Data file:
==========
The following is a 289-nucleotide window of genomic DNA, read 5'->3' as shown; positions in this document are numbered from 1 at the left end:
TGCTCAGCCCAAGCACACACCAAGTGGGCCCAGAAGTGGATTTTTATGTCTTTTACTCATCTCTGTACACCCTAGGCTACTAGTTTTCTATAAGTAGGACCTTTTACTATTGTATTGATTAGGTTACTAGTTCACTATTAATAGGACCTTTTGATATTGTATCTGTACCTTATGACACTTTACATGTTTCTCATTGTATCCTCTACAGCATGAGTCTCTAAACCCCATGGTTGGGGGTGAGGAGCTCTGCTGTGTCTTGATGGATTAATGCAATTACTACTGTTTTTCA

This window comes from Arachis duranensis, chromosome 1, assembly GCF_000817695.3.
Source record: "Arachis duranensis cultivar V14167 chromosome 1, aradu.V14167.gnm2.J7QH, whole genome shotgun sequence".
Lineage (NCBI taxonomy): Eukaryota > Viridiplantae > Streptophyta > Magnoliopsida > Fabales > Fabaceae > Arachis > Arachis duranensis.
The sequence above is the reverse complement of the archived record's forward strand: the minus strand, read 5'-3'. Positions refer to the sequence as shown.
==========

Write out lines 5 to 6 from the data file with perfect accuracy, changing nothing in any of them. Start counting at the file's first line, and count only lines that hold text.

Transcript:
Lineage (NCBI taxonomy): Eukaryota > Viridiplantae > Streptophyta > Magnoliopsida > Fabales > Fabaceae > Arachis > Arachis duranensis.
The sequence above is the reverse complement of the archived record's forward strand: the minus strand, read 5'-3'. Positions refer to the sequence as shown.